Graduated, mindful movement based approaches that emphasise decreasing fear about movement, increasing self-efficacy, self-understanding and self-empowerment, explaining pain physiology, empathetic patient-centred communication, demystifying beliefs about pain (beliefs which for the most part come from patients interactions with health care practitioners), increasing patient’s health/scientific literacy, addressing psychological comorbidities etc have been replicated in the literature as effective evidenced based treatments [25].

The problem is that this evidence has still not shifted clinical practice and clinical business models in many cases. Many practitioners are simply at a loss to know how to integrate this information and pragmatically utilize the biopsychosocial model.

A useful framework for this paradigm shift has been captured with recent studies examining “Cognitive functional therapy”, and its broad reach in addressing the biological, psychological and social aspects contributing to pain. This can be used as a foundation to structure conservative exercise based educational treatments.

Pain in contemplative traditions

In medieval Europe, during the Christendom, pain was seen as a punishment for sin. Christians were burning “witches” and heretics alive in the 11th century. Meanwhile, contemplative traditions of the east, as revealed in the Vedas and Upanishads, were engaged in sophisticated discourses about the emotive aspects of pain, and the role of conditioning in perpetuating it.  The notion of false apprehension of reality and incorrect knowledge leading to suffering are paramount in these texts.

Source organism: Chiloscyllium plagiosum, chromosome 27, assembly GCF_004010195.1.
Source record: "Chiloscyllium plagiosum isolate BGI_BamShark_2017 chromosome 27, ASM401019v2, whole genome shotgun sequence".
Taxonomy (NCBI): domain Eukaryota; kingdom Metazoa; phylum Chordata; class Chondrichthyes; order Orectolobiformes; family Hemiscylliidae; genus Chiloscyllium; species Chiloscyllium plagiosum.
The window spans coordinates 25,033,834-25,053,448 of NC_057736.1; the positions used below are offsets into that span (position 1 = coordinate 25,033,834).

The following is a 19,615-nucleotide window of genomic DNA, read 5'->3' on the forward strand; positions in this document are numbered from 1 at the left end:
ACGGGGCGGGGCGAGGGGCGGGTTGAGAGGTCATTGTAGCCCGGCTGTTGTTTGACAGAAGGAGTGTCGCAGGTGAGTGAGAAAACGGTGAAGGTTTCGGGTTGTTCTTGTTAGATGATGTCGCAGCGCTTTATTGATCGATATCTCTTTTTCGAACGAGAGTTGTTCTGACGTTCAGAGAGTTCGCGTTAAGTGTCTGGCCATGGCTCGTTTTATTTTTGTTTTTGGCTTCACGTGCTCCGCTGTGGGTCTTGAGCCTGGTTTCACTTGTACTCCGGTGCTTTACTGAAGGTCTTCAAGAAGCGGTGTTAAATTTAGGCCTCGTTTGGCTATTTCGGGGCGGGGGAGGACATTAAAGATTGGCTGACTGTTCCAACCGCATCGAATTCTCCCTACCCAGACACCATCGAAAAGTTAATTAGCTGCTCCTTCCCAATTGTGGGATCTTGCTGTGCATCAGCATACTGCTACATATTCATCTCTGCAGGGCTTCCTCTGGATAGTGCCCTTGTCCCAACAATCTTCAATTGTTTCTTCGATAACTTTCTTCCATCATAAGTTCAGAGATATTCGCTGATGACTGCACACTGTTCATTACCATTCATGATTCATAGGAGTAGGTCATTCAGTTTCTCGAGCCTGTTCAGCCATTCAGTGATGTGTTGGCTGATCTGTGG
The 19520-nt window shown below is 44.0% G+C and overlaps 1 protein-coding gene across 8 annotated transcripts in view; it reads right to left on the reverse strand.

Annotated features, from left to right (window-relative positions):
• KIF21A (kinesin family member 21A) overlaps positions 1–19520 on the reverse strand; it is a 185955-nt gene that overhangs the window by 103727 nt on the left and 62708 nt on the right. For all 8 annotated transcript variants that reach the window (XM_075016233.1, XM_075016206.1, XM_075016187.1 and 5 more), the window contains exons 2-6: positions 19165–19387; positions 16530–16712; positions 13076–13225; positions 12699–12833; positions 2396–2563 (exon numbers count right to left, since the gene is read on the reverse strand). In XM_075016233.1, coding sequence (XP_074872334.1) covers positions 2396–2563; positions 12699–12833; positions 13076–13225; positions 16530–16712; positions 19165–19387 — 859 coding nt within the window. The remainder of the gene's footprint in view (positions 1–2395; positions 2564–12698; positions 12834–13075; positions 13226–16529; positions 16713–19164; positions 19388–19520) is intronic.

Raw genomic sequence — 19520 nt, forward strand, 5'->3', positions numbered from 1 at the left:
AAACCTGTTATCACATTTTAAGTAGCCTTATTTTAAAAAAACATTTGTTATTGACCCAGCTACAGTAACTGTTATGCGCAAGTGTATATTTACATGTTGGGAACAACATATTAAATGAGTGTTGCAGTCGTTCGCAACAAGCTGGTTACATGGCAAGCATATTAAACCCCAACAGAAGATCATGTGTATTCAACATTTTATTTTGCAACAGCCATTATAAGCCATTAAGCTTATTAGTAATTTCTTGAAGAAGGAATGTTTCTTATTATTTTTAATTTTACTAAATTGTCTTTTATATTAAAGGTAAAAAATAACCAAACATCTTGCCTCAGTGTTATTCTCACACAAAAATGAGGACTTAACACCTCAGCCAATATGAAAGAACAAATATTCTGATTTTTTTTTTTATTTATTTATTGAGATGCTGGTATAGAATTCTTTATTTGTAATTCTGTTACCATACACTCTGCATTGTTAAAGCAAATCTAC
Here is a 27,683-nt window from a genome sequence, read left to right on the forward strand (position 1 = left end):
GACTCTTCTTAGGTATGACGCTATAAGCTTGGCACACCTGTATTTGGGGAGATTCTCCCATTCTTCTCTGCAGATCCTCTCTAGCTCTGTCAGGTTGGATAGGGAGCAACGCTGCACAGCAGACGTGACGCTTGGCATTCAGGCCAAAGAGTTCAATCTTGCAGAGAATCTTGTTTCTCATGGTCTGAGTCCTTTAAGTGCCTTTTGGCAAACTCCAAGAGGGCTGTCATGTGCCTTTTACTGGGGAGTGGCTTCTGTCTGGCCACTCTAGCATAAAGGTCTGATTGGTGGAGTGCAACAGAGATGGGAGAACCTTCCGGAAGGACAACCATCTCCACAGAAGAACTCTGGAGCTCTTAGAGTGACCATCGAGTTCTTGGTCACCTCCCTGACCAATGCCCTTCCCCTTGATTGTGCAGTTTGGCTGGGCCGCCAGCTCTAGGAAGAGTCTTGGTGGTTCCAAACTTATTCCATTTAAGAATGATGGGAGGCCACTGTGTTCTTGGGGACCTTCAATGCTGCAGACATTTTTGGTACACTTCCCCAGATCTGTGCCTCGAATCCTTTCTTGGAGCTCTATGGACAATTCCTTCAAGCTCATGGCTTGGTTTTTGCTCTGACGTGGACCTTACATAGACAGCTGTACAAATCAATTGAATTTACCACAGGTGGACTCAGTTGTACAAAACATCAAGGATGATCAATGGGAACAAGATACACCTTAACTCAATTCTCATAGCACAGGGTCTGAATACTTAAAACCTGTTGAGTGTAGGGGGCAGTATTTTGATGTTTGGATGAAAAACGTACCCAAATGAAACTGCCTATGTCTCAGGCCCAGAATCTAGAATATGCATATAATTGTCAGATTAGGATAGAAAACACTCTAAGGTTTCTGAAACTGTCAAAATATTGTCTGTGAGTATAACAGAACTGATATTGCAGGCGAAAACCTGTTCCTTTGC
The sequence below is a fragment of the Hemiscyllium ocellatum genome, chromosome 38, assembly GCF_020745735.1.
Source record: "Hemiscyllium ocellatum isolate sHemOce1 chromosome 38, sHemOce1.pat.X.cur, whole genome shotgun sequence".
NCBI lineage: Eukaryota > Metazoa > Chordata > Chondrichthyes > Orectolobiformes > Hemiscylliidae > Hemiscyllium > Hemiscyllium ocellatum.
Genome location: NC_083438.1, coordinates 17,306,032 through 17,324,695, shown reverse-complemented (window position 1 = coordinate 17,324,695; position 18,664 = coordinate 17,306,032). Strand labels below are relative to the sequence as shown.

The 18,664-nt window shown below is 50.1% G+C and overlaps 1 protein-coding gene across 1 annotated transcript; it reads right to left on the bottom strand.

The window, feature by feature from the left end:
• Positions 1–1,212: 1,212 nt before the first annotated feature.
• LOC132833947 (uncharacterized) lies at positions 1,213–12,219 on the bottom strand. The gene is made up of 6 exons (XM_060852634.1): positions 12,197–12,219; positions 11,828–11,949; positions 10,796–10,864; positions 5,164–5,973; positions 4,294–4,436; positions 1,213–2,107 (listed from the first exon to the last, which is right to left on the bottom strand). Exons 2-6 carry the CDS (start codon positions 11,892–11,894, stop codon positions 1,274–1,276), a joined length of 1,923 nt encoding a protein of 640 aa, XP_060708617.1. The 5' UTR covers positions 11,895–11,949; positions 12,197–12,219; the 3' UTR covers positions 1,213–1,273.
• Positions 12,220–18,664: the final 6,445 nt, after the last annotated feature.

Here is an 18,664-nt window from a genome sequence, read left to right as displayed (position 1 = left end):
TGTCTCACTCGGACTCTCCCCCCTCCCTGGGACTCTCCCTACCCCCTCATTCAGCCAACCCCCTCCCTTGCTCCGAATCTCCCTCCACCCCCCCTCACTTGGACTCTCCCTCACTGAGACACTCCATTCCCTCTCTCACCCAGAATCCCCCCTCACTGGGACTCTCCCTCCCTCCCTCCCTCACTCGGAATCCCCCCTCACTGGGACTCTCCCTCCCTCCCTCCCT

The Buddha’s discourses on right speech, right action, right living, right effort, right mindfulness, and right concentration, leading to 'insight, knowledge, calm, higher knowledge, enlightenment, and nibbana’ are particulary relevant.

The Buddha discussed the four noble truths:

1.       'This is pain''.

2.       “This is the origin of pain”.

3.       “This is the ending of pain”.